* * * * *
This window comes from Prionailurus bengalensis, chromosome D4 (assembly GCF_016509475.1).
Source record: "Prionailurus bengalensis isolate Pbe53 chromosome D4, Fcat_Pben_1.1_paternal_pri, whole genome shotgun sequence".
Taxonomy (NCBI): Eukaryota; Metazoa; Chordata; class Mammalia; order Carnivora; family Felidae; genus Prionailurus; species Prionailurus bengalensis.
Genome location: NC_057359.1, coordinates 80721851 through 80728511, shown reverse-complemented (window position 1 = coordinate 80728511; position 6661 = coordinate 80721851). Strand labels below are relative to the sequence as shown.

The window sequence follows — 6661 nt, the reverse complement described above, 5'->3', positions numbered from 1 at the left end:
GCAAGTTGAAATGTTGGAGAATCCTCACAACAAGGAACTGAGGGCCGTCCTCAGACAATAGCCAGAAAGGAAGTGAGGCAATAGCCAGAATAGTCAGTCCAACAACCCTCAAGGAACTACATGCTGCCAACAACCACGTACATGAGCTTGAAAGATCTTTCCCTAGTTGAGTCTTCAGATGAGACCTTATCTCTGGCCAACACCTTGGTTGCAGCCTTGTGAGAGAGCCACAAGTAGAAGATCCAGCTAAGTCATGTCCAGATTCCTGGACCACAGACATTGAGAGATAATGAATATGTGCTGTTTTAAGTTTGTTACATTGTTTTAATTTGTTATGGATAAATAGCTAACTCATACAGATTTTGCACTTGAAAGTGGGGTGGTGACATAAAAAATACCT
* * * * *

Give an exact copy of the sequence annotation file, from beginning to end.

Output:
This window comes from Prionailurus bengalensis, chromosome D4 (assembly GCF_016509475.1).
Source record: "Prionailurus bengalensis isolate Pbe53 chromosome D4, Fcat_Pben_1.1_paternal_pri, whole genome shotgun sequence".
Taxonomy (NCBI): Eukaryota; Metazoa; Chordata; class Mammalia; order Carnivora; family Felidae; genus Prionailurus; species Prionailurus bengalensis.
Genome location: NC_057359.1, coordinates 80721851 through 80728511, shown reverse-complemented (window position 1 = coordinate 80728511; position 6661 = coordinate 80721851). Strand labels below are relative to the sequence as shown.

The window sequence follows — 6661 nt, the reverse complement described above, 5'->3', positions numbered from 1 at the left end:
GCAAGTTGAAATGTTGGAGAATCCTCACAACAAGGAACTGAGGGCCGTCCTCAGACAATAGCCAGAAAGGAAGTGAGGCAATAGCCAGAATAGTCAGTCCAACAACCCTCAAGGAACTACATGCTGCCAACAACCACGTACATGAGCTTGAAAGATCTTTCCCTAGTTGAGTCTTCAGATGAGACCTTATCTCTGGCCAACACCTTGGTTGCAGCCTTGTGAGAGAGCCACAAGTAGAAGATCCAGCTAAGTCATGTCCAGATTCCTGGACCACAGACATTGAGAGATAATGAATATGTGCTGTTTTAAGTTTGTTACATTGTTTTAATTTGTTATGGATAAATAGCTAACTCATACAGATTTTGCACTTGAAAGTGGGGTGGTGACATAAAAAATACCT